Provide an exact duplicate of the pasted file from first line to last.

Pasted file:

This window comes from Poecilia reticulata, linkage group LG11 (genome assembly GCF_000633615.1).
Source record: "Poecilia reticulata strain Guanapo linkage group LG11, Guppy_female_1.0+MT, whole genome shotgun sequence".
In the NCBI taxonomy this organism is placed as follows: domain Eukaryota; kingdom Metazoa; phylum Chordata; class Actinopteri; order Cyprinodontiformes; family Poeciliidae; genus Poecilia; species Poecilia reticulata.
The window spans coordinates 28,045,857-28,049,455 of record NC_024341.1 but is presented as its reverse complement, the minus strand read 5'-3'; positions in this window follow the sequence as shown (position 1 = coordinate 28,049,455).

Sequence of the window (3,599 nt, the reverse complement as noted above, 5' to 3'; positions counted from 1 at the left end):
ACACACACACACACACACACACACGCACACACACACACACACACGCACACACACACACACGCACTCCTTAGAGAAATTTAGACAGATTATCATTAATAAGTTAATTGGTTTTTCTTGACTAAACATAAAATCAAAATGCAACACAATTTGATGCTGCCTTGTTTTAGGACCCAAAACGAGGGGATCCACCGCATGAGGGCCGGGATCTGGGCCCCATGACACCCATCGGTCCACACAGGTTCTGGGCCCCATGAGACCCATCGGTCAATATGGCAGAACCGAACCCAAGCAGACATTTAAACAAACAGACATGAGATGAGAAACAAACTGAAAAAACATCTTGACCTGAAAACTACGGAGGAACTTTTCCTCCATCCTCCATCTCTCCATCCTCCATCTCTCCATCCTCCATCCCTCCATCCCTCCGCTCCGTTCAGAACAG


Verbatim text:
This window comes from Poecilia reticulata, linkage group LG11 (genome assembly GCF_000633615.1).
Source record: "Poecilia reticulata strain Guanapo linkage group LG11, Guppy_female_1.0+MT, whole genome shotgun sequence".
In the NCBI taxonomy this organism is placed as follows: domain Eukaryota; kingdom Metazoa; phylum Chordata; class Actinopteri; order Cyprinodontiformes; family Poeciliidae; genus Poecilia; species Poecilia reticulata.
The window spans coordinates 28,045,857-28,049,455 of record NC_024341.1 but is presented as its reverse complement, the minus strand read 5'-3'; positions in this window follow the sequence as shown (position 1 = coordinate 28,049,455).

Sequence of the window (3,599 nt, the reverse complement as noted above, 5' to 3'; positions counted from 1 at the left end):
ACACACACACACACACACACACACGCACACACACACACACACACGCACACACACACACACGCACTCCTTAGAGAAATTTAGACAGATTATCATTAATAAGTTAATTGGTTTTTCTTGACTAAACATAAAATCAAAATGCAACACAATTTGATGCTGCCTTGTTTTAGGACCCAAAACGAGGGGATCCACCGCATGAGGGCCGGGATCTGGGCCCCATGACACCCATCGGTCCACACAGGTTCTGGGCCCCATGAGACCCATCGGTCAATATGGCAGAACCGAACCCAAGCAGACATTTAAACAAACAGACATGAGATGAGAAACAAACTGAAAAAACATCTTGACCTGAAAACTACGGAGGAACTTTTCCTCCATCCTCCATCTCTCCATCCTCCATCTCTCCATCCTCCATCCCTCCATCCCTCCGCTCCGTTCAGAACAG